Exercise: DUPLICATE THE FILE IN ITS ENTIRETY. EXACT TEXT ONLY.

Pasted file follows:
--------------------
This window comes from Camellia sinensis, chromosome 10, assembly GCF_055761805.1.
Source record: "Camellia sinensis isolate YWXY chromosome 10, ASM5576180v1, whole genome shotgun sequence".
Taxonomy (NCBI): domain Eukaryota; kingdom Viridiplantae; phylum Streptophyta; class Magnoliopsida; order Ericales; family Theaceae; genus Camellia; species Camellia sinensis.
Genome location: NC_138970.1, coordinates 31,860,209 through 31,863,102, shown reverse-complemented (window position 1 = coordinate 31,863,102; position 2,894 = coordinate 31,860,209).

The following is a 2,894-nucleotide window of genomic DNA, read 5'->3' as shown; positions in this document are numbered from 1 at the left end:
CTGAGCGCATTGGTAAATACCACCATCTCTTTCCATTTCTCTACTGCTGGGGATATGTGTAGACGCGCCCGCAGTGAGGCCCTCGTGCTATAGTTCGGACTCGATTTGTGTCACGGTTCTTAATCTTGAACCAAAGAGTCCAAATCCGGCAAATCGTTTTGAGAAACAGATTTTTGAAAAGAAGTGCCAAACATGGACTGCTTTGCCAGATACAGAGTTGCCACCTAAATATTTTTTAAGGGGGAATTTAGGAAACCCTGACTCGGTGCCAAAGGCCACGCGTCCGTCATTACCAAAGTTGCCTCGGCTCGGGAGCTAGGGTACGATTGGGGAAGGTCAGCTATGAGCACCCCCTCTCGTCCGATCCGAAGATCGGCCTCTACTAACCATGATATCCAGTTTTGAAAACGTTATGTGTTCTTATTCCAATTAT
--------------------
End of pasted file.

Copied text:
This window comes from Camellia sinensis, chromosome 10, assembly GCF_055761805.1.
Source record: "Camellia sinensis isolate YWXY chromosome 10, ASM5576180v1, whole genome shotgun sequence".
Taxonomy (NCBI): domain Eukaryota; kingdom Viridiplantae; phylum Streptophyta; class Magnoliopsida; order Ericales; family Theaceae; genus Camellia; species Camellia sinensis.
Genome location: NC_138970.1, coordinates 31,860,209 through 31,863,102, shown reverse-complemented (window position 1 = coordinate 31,863,102; position 2,894 = coordinate 31,860,209).

The following is a 2,894-nucleotide window of genomic DNA, read 5'->3' as shown; positions in this document are numbered from 1 at the left end:
CTGAGCGCATTGGTAAATACCACCATCTCTTTCCATTTCTCTACTGCTGGGGATATGTGTAGACGCGCCCGCAGTGAGGCCCTCGTGCTATAGTTCGGACTCGATTTGTGTCACGGTTCTTAATCTTGAACCAAAGAGTCCAAATCCGGCAAATCGTTTTGAGAAACAGATTTTTGAAAAGAAGTGCCAAACATGGACTGCTTTGCCAGATACAGAGTTGCCACCTAAATATTTTTTAAGGGGGAATTTAGGAAACCCTGACTCGGTGCCAAAGGCCACGCGTCCGTCATTACCAAAGTTGCCTCGGCTCGGGAGCTAGGGTACGATTGGGGAAGGTCAGCTATGAGCACCCCCTCTCGTCCGATCCGAAGATCGGCCTCTACTAACCATGATATCCAGTTTTGAAAACGTTATGTGTTCTTATTCCAATTAT